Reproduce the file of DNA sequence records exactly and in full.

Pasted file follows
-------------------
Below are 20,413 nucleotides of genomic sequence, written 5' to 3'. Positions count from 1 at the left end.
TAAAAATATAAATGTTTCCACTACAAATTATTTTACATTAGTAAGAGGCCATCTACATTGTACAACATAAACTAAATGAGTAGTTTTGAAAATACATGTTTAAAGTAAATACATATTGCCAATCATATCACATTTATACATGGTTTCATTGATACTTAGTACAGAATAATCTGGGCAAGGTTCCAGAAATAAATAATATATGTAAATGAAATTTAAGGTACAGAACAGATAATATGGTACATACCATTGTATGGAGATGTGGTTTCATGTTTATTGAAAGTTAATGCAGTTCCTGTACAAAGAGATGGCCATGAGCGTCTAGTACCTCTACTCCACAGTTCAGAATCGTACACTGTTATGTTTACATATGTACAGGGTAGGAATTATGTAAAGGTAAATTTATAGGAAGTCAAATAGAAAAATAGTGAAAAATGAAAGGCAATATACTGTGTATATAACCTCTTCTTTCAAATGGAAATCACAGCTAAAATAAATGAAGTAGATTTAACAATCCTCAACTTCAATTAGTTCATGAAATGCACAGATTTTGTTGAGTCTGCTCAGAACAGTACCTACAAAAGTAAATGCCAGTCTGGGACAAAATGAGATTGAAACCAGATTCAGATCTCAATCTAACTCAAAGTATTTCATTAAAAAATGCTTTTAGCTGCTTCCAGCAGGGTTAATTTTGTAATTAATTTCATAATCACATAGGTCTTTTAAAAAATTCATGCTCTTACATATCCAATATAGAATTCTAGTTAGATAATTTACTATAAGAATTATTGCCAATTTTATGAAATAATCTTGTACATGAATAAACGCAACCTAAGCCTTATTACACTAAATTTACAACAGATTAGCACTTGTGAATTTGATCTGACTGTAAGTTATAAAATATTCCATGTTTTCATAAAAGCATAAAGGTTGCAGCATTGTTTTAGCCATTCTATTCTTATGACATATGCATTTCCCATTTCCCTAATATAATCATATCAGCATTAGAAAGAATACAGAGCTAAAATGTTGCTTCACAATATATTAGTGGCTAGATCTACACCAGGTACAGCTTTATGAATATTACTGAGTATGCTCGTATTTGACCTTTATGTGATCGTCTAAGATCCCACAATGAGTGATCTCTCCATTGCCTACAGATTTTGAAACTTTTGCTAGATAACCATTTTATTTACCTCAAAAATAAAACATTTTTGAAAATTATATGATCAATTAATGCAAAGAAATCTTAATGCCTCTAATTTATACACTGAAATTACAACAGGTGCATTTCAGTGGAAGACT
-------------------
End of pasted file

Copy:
Below are 20,413 nucleotides of genomic sequence, written 5' to 3'. Positions count from 1 at the left end.
TAAAAATATAAATGTTTCCACTACAAATTATTTTACATTAGTAAGAGGCCATCTACATTGTACAACATAAACTAAATGAGTAGTTTTGAAAATACATGTTTAAAGTAAATACATATTGCCAATCATATCACATTTATACATGGTTTCATTGATACTTAGTACAGAATAATCTGGGCAAGGTTCCAGAAATAAATAATATATGTAAATGAAATTTAAGGTACAGAACAGATAATATGGTACATACCATTGTATGGAGATGTGGTTTCATGTTTATTGAAAGTTAATGCAGTTCCTGTACAAAGAGATGGCCATGAGCGTCTAGTACCTCTACTCCACAGTTCAGAATCGTACACTGTTATGTTTACATATGTACAGGGTAGGAATTATGTAAAGGTAAATTTATAGGAAGTCAAATAGAAAAATAGTGAAAAATGAAAGGCAATATACTGTGTATATAACCTCTTCTTTCAAATGGAAATCACAGCTAAAATAAATGAAGTAGATTTAACAATCCTCAACTTCAATTAGTTCATGAAATGCACAGATTTTGTTGAGTCTGCTCAGAACAGTACCTACAAAAGTAAATGCCAGTCTGGGACAAAATGAGATTGAAACCAGATTCAGATCTCAATCTAACTCAAAGTATTTCATTAAAAAATGCTTTTAGCTGCTTCCAGCAGGGTTAATTTTGTAATTAATTTCATAATCACATAGGTCTTTTAAAAAATTCATGCTCTTACATATCCAATATAGAATTCTAGTTAGATAATTTACTATAAGAATTATTGCCAATTTTATGAAATAATCTTGTACATGAATAAACGCAACCTAAGCCTTATTACACTAAATTTACAACAGATTAGCACTTGTGAATTTGATCTGACTGTAAGTTATAAAATATTCCATGTTTTCATAAAAGCATAAAGGTTGCAGCATTGTTTTAGCCATTCTATTCTTATGACATATGCATTTCCCATTTCCCTAATATAATCATATCAGCATTAGAAAGAATACAGAGCTAAAATGTTGCTTCACAATATATTAGTGGCTAGATCTACACCAGGTACAGCTTTATGAATATTACTGAGTATGCTCGTATTTGACCTTTATGTGATCGTCTAAGATCCCACAATGAGTGATCTCTCCATTGCCTACAGATTTTGAAACTTTTGCTAGATAACCATTTTATTTACCTCAAAAATAAAACATTTTTGAAAATTATATGATCAATTAATGCAAAGAAATCTTAATGCCTCTAATTTATACACTGAAATTACAACAGGTGCATTTCAGTGGAAGACT